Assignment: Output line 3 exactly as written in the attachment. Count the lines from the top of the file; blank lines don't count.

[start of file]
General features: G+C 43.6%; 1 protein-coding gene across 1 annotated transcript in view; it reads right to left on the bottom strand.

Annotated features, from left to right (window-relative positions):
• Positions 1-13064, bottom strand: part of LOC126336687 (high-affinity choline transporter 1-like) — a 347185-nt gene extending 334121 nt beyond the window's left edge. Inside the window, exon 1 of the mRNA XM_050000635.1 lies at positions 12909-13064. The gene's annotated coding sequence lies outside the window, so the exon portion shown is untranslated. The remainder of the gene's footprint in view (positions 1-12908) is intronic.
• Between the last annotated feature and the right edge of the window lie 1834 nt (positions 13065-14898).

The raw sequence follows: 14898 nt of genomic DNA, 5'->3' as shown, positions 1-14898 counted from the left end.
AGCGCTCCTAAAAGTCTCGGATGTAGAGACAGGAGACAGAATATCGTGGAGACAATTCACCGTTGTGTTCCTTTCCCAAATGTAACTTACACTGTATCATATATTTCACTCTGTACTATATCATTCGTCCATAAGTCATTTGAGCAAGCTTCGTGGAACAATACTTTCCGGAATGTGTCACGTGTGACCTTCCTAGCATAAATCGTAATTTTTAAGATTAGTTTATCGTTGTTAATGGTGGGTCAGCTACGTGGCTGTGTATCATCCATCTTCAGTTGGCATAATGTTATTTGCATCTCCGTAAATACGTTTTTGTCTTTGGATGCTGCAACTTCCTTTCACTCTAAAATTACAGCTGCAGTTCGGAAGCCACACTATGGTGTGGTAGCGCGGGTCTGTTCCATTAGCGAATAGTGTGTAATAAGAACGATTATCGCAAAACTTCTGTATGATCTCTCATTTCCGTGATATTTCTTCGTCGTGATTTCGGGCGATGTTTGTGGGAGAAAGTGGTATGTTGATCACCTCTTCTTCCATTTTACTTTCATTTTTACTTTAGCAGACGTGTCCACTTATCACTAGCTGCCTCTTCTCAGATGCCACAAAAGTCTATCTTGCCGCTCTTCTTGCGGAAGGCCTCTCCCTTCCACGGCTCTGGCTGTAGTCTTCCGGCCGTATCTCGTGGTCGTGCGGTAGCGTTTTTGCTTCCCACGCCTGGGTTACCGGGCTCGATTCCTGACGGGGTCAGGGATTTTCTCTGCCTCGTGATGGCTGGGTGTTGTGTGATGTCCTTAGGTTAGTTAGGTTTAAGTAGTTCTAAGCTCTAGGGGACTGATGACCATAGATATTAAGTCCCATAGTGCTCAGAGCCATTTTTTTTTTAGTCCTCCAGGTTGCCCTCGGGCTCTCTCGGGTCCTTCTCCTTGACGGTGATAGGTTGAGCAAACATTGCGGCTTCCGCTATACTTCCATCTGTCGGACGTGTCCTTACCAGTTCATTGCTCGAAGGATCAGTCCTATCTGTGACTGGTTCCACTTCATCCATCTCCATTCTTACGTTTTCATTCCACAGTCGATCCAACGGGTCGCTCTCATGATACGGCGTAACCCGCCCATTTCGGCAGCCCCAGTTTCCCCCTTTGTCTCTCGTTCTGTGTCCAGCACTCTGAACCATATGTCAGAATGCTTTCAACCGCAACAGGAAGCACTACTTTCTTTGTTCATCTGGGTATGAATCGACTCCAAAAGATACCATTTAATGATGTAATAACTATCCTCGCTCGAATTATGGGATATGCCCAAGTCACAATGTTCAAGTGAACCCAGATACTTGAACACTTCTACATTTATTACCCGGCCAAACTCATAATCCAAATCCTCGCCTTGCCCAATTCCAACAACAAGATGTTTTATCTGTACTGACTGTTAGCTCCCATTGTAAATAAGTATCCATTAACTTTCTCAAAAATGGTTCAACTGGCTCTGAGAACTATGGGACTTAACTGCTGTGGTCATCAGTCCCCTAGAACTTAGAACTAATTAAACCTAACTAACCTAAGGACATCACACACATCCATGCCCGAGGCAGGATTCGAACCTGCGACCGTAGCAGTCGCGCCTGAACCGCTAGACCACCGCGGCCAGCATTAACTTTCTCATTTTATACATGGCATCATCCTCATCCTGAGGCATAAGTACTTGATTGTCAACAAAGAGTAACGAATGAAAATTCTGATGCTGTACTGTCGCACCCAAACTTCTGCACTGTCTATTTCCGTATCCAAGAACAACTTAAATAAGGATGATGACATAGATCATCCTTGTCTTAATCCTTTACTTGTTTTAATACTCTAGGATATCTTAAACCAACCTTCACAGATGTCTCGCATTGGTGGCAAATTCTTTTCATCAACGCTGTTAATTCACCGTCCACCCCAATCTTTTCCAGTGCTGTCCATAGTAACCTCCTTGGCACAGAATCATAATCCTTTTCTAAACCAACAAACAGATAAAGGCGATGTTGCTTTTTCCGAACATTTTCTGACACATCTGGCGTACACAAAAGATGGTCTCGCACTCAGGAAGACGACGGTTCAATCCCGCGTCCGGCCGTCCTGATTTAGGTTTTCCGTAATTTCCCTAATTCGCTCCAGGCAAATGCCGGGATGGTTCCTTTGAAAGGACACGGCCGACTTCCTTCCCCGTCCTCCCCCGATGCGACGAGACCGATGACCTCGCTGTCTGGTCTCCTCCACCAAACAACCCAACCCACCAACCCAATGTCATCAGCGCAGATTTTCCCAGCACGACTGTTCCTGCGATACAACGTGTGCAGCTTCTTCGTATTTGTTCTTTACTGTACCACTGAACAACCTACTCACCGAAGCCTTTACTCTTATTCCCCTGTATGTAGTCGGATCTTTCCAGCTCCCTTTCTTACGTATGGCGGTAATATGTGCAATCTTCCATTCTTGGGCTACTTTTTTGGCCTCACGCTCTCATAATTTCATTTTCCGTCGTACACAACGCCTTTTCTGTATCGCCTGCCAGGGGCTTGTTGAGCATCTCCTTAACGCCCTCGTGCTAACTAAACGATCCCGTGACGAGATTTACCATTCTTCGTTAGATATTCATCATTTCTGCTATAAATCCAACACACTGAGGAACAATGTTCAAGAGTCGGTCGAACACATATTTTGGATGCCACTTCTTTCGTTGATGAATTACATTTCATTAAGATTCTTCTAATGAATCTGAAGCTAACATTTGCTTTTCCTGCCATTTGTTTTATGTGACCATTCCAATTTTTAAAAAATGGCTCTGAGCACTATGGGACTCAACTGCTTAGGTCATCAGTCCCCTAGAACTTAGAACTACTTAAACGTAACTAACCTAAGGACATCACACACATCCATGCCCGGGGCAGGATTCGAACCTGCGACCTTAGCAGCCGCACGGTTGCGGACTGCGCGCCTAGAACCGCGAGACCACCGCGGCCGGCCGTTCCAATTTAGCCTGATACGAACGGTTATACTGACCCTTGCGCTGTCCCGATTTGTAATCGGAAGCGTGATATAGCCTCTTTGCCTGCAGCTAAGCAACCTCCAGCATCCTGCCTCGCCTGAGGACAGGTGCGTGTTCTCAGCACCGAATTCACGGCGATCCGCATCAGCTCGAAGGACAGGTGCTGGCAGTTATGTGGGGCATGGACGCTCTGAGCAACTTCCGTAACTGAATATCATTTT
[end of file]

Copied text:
• Positions 1-13064, bottom strand: part of LOC126336687 (high-affinity choline transporter 1-like) — a 347185-nt gene extending 334121 nt beyond the window's left edge. Inside the window, exon 1 of the mRNA XM_050000635.1 lies at positions 12909-13064. The gene's annotated coding sequence lies outside the window, so the exon portion shown is untranslated. The remainder of the gene's footprint in view (positions 1-12908) is intronic.